Seasoning Black Iron Cookware
Seasoning Black Iron Cookware is crucial to getting a non-stick finish for effortless results. The curing process ensures your fry pans can withstand constant use in busy kitchens. Cast iron can last a lifetime when looked after properly. So knowing how to clean and season yours can save you time and money.
WHY DO YOU NEED TO SEASON BLACK IRON?
Cookware finished with non-stick coatings such as Teflon (PTFE) do not need to be seasoned. Allowing you to use them straight from the shop. However, PTFE’s start to breakdown at temperatures of over 240ºC. Making them less able to get the sear needed for perfectly cooked meats.
However black iron cast iron and carbon steel can resist much higher temperatures when seasoned, and cooking with them improves the seasoning, rather than degrading it, helping you to lock in flavours when cooking steaks and other meats.
When you buy any of our Black Iron Pans, it does not come seasoned and may have oils on it from production, so it is important to prepare your pan for seasoning.
Make sure you wash them with hot, soapy water and a non-abrasive cleaning cloth or sponge.
SEASONING BLACK IRON COOKWARE
Season your cast iron in just 4 steps!
You’ll need a pastry brush, some oil and a hob.
We’ll use a Sunnex Black Iron Frying Pan as an example, but the same applies for most cast iron items.
Step 1 – Heat your frying pan on the hob over a medium heat for a few seconds.
Step 2 – Once your frying pan is hot, apply a small amount of oil to the pan and using the pastry brush, ensure the surface is covered. Ensure a thin and even layer is applied.
Step 3 – Once the oil starts to smoke you should notice the pan changing colour. When this happens, remove the pan from the heat and let it cool.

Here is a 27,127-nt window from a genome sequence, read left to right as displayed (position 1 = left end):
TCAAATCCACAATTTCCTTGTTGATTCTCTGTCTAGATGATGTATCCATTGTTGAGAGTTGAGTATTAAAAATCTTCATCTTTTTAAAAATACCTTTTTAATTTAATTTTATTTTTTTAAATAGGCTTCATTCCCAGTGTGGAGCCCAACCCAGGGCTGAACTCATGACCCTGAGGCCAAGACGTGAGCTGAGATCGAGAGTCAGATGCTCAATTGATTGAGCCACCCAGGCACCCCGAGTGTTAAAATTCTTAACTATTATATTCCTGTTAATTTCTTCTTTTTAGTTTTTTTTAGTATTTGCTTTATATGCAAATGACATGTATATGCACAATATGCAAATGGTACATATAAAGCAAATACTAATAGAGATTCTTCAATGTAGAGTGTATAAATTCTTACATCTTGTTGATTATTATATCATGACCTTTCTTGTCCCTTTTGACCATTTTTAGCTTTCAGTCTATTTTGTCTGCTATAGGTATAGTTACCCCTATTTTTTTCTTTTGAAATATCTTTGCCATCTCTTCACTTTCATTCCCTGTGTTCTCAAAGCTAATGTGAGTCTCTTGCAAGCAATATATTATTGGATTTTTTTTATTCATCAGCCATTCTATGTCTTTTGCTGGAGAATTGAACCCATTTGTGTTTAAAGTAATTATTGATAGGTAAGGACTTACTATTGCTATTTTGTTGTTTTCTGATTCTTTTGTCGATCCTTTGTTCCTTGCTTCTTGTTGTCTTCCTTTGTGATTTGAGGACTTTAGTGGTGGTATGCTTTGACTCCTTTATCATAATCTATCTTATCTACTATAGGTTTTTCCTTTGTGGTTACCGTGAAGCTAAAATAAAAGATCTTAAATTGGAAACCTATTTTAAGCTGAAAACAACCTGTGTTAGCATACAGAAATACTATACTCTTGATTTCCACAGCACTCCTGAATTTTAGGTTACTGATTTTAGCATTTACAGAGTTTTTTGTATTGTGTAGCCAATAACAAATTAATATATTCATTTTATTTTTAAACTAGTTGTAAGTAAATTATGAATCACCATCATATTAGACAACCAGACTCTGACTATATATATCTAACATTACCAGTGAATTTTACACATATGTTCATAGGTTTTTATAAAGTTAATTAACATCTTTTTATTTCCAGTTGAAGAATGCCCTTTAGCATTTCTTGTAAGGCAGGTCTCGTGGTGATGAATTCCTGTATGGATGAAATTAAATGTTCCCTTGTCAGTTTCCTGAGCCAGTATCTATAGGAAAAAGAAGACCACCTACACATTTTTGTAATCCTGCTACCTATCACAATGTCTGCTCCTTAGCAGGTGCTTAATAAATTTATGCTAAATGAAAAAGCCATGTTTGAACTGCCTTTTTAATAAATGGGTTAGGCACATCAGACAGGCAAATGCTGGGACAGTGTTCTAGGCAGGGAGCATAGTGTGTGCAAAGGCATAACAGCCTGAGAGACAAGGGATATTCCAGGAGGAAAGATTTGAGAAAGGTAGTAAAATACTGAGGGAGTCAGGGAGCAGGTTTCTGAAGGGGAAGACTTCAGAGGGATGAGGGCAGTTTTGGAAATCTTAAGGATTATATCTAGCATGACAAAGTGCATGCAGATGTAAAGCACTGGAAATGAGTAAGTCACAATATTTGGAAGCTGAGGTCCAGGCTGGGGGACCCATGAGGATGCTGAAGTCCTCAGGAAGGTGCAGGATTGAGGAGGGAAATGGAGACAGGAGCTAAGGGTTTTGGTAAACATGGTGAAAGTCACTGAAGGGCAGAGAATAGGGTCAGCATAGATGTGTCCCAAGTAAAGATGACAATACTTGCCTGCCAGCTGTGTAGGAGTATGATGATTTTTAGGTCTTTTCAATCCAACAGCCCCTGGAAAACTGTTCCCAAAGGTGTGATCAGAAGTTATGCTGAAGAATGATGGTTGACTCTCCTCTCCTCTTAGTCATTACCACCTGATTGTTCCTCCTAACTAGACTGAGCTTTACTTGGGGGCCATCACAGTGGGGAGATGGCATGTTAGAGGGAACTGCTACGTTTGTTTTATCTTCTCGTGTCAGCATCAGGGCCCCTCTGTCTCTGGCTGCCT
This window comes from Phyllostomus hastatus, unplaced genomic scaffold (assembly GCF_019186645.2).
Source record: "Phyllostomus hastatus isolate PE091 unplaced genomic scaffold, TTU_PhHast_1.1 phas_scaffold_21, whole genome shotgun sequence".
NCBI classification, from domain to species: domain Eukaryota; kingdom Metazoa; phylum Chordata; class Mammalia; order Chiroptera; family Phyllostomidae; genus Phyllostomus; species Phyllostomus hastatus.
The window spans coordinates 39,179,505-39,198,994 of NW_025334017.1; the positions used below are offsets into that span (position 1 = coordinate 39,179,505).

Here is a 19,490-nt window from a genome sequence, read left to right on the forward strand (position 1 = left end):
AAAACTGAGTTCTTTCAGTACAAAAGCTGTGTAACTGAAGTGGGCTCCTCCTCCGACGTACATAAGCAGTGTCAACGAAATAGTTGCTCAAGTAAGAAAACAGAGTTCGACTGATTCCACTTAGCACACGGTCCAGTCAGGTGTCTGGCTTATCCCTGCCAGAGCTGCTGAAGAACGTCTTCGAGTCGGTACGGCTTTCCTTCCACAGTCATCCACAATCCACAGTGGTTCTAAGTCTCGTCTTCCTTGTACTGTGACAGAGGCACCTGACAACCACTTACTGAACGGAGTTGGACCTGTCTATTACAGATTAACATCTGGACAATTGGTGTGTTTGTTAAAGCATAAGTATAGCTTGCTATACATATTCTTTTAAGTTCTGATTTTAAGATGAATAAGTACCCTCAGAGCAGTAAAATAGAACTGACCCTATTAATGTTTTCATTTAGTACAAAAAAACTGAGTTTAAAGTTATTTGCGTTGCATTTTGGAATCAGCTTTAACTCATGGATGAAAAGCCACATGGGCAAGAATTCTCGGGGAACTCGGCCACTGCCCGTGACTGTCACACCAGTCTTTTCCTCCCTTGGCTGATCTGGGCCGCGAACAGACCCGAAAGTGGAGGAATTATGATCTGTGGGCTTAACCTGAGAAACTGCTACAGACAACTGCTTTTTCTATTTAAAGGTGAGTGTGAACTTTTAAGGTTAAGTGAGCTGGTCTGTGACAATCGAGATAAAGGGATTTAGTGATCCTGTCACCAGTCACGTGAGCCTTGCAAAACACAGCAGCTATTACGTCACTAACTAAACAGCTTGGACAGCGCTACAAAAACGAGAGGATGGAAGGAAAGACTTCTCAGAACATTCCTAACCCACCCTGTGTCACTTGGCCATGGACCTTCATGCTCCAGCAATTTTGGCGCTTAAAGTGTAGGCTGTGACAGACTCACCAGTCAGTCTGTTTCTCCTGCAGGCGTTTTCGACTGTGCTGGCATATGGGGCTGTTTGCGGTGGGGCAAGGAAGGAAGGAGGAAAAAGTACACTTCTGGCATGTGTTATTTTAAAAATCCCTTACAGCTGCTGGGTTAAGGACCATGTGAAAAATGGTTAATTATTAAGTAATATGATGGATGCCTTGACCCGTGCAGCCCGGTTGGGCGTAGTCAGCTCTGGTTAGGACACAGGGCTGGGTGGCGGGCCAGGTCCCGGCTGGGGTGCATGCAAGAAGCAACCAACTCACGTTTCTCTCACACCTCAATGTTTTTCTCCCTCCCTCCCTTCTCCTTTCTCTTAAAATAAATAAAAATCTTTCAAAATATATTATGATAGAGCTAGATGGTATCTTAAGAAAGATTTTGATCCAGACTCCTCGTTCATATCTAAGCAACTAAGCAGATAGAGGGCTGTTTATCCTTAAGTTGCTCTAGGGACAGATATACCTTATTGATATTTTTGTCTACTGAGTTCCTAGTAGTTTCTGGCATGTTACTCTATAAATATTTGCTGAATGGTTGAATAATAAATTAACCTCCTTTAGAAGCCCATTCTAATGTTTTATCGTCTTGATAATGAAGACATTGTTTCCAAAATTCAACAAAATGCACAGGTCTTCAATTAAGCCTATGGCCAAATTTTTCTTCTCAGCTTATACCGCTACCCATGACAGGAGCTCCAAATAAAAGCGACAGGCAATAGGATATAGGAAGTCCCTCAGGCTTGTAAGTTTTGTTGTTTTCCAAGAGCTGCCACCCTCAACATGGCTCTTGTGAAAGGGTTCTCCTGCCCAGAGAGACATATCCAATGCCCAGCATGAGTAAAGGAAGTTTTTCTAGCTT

Step 4 – The pan is now ready to cook with. Each use of the frying pan adds to the seasoning, creating a non-stick layer that’s perfect for cooking meats.
The key to the perfect seasoning is patience. If you rush the process by not letting the pan heat enough or if you apply an uneven layer of oil, your finish will be sticky and patchy rather than a non-stick finish. If you make a mistake at any point you can clarify your pan and start the seasoning process over again.
another layer of oil before putting into storage. This extra layer helps to prevent rust and maintains the seasoning for its next use.
RE-SEASONING / CLARIFYING YOUR CAST IRON
If your cast iron has been seasoned before but needs to be re-seasoned, you can carry out a process called clarifying. Clarifying is recommended for pans that have been used a lot and have built up a fatty, oily residue, or if they were washed by accident.
Heat your pan on the hob and then pour in large chunks of salt (not table salt) to cover the surface. The reaction causes the salt to absorb any moisture, grease, fats or oils on the pans surface, returning it to its seasoned finished.
CLEANING AND STORING CAST IRON
To prevent the degradation of seasoning, do not use abrasive cleaning tools such as scourers, as they scratch away the coating and the pan itself. To clean your seasoned cast iron, use warm water and a soft cloth.
Do not submerge the pan in hot water or put it through a dishwasher, as these will also destroy the seasoning. Ensure your cast iron is entirely dry after washing and coat it with another layer of oil. This extra layer helps to prevent rust and maintains the seasoning for its next use.